Earlier this week Microsoft had planned to allow owners of Vista Home and Home Premium to use the operating system under virtualization on the Mac platform. However, before the announcement was even made, the company reversed the decision and said the planned change would not happen after all.
“Microsoft has reassessed the Windows virtualization policy and decided that we will maintain the original policy announced last Fall,” a Microsoft spokesperson said in a statement provided to
However, Microsoft’s position earlier this week was decidedly different. In a meeting with Macworld the company said that due to customer feedback on virtualization, they would be changing the EULA (End User Licensing Agreement) to allow virtualization of the low-end Vista products.
“We are always listening to the community with regards to licensing,” Scott Woodgate, director of the Windows Vista team, told Macworld. “Security is still a concern, but we are enabling the customer to make that choice.”
Since Microsoft will not allow Vista Home to be run under virtualization, users are back where they started — running Vista Business, Ultimate or Enterprise in order to comply with the licensing agreement.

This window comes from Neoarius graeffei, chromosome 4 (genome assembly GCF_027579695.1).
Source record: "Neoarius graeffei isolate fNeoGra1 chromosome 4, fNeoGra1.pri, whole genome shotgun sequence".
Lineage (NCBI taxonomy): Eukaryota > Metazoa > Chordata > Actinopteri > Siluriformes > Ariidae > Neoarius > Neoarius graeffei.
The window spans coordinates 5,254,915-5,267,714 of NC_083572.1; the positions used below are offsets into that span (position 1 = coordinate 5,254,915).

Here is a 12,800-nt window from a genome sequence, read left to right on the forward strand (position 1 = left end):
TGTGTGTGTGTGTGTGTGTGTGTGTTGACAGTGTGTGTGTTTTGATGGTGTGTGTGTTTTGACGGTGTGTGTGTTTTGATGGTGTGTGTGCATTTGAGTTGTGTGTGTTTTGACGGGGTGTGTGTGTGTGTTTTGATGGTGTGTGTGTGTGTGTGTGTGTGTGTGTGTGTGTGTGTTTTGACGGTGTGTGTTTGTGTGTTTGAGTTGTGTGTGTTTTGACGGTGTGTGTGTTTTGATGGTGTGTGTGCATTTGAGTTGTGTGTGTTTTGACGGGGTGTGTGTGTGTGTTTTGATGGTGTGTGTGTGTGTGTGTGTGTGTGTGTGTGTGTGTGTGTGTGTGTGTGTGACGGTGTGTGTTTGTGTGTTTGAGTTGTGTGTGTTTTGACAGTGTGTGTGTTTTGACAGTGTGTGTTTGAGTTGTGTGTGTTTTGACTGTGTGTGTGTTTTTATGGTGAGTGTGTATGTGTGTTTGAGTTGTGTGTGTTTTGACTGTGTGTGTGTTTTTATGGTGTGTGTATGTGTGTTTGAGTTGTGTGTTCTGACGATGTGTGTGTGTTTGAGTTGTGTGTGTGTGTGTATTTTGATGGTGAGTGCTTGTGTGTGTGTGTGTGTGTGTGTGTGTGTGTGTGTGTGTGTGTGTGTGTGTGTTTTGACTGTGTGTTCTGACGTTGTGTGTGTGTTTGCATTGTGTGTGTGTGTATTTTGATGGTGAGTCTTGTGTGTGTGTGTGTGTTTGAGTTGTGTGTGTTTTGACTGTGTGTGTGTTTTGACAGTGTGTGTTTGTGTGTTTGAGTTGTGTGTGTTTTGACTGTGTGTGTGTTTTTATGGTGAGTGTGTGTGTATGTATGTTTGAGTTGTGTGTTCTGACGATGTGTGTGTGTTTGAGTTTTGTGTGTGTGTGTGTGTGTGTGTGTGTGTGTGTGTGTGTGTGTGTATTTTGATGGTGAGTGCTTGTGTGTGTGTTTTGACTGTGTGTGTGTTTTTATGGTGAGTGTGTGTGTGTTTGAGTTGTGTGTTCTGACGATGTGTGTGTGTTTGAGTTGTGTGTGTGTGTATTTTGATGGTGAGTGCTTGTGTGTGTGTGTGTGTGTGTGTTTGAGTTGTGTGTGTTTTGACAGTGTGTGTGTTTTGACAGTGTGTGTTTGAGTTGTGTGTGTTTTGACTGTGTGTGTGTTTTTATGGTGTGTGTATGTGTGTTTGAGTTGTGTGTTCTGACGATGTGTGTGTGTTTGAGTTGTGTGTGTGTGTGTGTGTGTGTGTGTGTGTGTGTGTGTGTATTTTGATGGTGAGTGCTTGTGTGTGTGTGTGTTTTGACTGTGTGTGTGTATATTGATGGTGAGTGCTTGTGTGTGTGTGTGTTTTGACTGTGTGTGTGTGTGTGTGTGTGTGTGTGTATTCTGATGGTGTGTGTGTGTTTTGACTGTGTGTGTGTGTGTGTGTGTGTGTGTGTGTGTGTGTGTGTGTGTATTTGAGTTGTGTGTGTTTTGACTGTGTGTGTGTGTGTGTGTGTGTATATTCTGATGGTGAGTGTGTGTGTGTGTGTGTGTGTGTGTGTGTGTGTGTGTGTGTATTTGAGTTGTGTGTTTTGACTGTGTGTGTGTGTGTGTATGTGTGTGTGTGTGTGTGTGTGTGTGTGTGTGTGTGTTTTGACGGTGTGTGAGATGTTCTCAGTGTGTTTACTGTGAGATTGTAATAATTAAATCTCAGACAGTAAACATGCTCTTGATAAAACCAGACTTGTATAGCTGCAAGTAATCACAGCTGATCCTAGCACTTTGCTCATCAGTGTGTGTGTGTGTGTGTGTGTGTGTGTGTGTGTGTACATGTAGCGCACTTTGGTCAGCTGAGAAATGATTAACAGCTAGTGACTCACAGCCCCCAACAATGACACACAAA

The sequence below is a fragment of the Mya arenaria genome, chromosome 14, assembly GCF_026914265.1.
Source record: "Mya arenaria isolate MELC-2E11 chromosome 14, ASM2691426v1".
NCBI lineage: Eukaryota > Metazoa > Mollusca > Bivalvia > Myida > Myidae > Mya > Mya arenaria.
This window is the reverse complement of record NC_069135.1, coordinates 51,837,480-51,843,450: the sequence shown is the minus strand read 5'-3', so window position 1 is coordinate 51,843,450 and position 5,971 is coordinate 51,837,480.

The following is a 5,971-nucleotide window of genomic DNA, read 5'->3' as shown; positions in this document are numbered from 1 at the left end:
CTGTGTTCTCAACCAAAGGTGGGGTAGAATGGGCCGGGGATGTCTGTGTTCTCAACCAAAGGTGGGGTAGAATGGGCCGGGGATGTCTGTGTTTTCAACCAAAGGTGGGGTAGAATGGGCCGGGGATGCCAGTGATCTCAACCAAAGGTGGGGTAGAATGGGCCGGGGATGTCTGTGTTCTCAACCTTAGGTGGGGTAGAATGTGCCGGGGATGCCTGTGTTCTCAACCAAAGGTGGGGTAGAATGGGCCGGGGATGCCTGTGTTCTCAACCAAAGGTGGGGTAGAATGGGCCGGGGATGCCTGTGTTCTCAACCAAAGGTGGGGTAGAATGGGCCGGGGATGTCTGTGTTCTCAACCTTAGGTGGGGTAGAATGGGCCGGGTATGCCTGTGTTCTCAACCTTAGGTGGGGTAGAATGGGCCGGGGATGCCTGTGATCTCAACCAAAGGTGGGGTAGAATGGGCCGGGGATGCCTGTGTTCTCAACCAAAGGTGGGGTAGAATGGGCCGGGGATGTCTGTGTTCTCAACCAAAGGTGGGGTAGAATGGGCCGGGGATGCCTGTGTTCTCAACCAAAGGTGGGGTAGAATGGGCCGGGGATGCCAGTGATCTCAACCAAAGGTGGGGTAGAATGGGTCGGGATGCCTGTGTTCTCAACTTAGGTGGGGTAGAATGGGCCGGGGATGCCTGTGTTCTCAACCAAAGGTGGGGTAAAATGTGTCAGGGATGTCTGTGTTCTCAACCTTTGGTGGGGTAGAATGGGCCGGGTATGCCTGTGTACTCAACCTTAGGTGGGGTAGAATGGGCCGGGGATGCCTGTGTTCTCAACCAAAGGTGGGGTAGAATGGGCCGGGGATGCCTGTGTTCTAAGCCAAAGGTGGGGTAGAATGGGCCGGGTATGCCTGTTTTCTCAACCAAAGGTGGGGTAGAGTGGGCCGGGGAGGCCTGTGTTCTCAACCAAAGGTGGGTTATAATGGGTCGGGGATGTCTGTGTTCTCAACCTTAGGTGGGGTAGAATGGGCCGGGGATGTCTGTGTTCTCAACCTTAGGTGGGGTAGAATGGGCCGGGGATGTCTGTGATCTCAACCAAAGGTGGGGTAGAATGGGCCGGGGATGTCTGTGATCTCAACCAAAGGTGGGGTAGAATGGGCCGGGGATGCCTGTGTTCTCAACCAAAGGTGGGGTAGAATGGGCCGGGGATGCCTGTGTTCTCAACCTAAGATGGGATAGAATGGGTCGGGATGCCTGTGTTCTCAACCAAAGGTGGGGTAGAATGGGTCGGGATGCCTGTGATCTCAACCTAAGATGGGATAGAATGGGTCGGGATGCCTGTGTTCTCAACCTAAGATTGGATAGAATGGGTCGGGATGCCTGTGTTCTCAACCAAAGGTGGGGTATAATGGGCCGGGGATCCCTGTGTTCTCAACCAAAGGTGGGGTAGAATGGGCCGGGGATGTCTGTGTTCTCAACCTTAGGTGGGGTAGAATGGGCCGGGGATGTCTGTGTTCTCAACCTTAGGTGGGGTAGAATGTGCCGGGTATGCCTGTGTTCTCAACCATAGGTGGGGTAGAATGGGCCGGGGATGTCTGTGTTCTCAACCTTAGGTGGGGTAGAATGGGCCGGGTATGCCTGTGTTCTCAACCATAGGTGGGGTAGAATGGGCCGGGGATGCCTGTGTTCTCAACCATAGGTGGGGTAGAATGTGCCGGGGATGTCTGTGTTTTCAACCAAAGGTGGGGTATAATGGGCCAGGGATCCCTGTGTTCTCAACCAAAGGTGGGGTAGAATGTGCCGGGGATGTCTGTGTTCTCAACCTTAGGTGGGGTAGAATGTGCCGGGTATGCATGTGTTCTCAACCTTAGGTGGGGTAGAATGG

said that they welcomed the decision to allow virtualization across the Vista product line and they will continue to work with Microsoft on virtualization.
“We were obviously disappointed,” said Ben Rudolph, Parallels director of corporate communications. “Any annoucement from any OS vendor that makes it easier to use their technology with virtualization is a welcome one.”
Rudolph said that most Parallels users are running their virtual machines with Windows XP, not Vista at this point.
“Of course, the decision to license or not license Vista for use in a virtual machine is up to Microsoft, and we will certainly respect their decision, but we will continue to advocate on behalf of our users and we’ll continue to work with Microsoft on the issue,” said Rudolph.